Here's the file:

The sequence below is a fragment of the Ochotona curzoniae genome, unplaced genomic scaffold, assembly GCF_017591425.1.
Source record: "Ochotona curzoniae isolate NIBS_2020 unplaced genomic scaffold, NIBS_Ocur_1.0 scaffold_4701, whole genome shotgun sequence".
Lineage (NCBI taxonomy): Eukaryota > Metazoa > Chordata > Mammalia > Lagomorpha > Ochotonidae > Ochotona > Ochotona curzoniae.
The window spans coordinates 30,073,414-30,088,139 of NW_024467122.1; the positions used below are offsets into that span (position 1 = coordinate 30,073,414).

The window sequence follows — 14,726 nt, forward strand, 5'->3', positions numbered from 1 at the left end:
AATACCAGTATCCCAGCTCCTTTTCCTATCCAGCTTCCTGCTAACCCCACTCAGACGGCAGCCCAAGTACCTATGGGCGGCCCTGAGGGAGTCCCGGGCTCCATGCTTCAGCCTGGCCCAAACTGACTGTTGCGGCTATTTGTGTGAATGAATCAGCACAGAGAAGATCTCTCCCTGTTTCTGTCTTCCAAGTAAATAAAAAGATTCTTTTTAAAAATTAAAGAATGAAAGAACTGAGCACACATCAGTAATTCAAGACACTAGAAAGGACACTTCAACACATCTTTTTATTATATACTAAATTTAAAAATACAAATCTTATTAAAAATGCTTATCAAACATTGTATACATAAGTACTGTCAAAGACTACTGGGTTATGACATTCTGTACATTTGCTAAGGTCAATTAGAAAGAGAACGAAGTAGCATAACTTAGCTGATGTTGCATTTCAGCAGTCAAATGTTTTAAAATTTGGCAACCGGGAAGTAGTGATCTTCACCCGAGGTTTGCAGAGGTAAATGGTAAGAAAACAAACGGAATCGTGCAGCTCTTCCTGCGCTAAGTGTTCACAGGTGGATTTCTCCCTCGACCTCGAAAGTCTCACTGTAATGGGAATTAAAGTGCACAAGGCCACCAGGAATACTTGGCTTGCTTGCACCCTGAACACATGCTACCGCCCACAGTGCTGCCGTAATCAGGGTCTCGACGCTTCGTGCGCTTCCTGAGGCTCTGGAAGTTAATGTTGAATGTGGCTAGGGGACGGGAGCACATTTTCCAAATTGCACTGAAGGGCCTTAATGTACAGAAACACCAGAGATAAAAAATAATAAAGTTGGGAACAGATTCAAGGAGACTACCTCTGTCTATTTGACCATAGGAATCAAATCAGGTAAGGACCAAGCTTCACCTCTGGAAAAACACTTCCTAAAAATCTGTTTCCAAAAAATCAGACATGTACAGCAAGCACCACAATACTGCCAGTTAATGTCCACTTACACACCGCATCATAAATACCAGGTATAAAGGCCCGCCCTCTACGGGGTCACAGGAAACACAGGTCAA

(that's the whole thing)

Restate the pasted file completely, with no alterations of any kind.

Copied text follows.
The sequence below is a fragment of the Ochotona curzoniae genome, unplaced genomic scaffold, assembly GCF_017591425.1.
Source record: "Ochotona curzoniae isolate NIBS_2020 unplaced genomic scaffold, NIBS_Ocur_1.0 scaffold_4701, whole genome shotgun sequence".
Lineage (NCBI taxonomy): Eukaryota > Metazoa > Chordata > Mammalia > Lagomorpha > Ochotonidae > Ochotona > Ochotona curzoniae.
The window spans coordinates 30,073,414-30,088,139 of NW_024467122.1; the positions used below are offsets into that span (position 1 = coordinate 30,073,414).

The window sequence follows — 14,726 nt, forward strand, 5'->3', positions numbered from 1 at the left end:
AATACCAGTATCCCAGCTCCTTTTCCTATCCAGCTTCCTGCTAACCCCACTCAGACGGCAGCCCAAGTACCTATGGGCGGCCCTGAGGGAGTCCCGGGCTCCATGCTTCAGCCTGGCCCAAACTGACTGTTGCGGCTATTTGTGTGAATGAATCAGCACAGAGAAGATCTCTCCCTGTTTCTGTCTTCCAAGTAAATAAAAAGATTCTTTTTAAAAATTAAAGAATGAAAGAACTGAGCACACATCAGTAATTCAAGACACTAGAAAGGACACTTCAACACATCTTTTTATTATATACTAAATTTAAAAATACAAATCTTATTAAAAATGCTTATCAAACATTGTATACATAAGTACTGTCAAAGACTACTGGGTTATGACATTCTGTACATTTGCTAAGGTCAATTAGAAAGAGAACGAAGTAGCATAACTTAGCTGATGTTGCATTTCAGCAGTCAAATGTTTTAAAATTTGGCAACCGGGAAGTAGTGATCTTCACCCGAGGTTTGCAGAGGTAAATGGTAAGAAAACAAACGGAATCGTGCAGCTCTTCCTGCGCTAAGTGTTCACAGGTGGATTTCTCCCTCGACCTCGAAAGTCTCACTGTAATGGGAATTAAAGTGCACAAGGCCACCAGGAATACTTGGCTTGCTTGCACCCTGAACACATGCTACCGCCCACAGTGCTGCCGTAATCAGGGTCTCGACGCTTCGTGCGCTTCCTGAGGCTCTGGAAGTTAATGTTGAATGTGGCTAGGGGACGGGAGCACATTTTCCAAATTGCACTGAAGGGCCTTAATGTACAGAAACACCAGAGATAAAAAATAATAAAGTTGGGAACAGATTCAAGGAGACTACCTCTGTCTATTTGACCATAGGAATCAAATCAGGTAAGGACCAAGCTTCACCTCTGGAAAAACACTTCCTAAAAATCTGTTTCCAAAAAATCAGACATGTACAGCAAGCACCACAATACTGCCAGTTAATGTCCACTTACACACCGCATCATAAATACCAGGTATAAAGGCCCGCCCTCTACGGGGTCACAGGAAACACAGGTCAA